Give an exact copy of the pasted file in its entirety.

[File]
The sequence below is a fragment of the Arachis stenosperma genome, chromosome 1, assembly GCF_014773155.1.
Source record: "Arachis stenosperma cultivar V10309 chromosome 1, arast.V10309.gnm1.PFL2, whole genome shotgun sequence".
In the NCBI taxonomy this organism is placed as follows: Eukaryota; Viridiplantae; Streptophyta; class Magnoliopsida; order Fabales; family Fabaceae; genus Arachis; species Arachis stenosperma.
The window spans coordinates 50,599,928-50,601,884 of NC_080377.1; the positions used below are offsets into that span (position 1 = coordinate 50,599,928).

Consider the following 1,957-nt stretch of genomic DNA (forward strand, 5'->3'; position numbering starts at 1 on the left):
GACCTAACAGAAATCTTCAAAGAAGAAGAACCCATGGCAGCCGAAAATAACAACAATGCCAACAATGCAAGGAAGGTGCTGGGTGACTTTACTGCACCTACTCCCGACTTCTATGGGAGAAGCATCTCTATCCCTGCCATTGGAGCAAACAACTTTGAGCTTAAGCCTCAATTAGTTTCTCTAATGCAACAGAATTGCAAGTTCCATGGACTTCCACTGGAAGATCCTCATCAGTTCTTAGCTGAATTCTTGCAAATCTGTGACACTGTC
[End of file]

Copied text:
The sequence below is a fragment of the Arachis stenosperma genome, chromosome 1, assembly GCF_014773155.1.
Source record: "Arachis stenosperma cultivar V10309 chromosome 1, arast.V10309.gnm1.PFL2, whole genome shotgun sequence".
In the NCBI taxonomy this organism is placed as follows: Eukaryota; Viridiplantae; Streptophyta; class Magnoliopsida; order Fabales; family Fabaceae; genus Arachis; species Arachis stenosperma.
The window spans coordinates 50,599,928-50,601,884 of NC_080377.1; the positions used below are offsets into that span (position 1 = coordinate 50,599,928).

Consider the following 1,957-nt stretch of genomic DNA (forward strand, 5'->3'; position numbering starts at 1 on the left):
GACCTAACAGAAATCTTCAAAGAAGAAGAACCCATGGCAGCCGAAAATAACAACAATGCCAACAATGCAAGGAAGGTGCTGGGTGACTTTACTGCACCTACTCCCGACTTCTATGGGAGAAGCATCTCTATCCCTGCCATTGGAGCAAACAACTTTGAGCTTAAGCCTCAATTAGTTTCTCTAATGCAACAGAATTGCAAGTTCCATGGACTTCCACTGGAAGATCCTCATCAGTTCTTAGCTGAATTCTTGCAAATCTGTGACACTGTC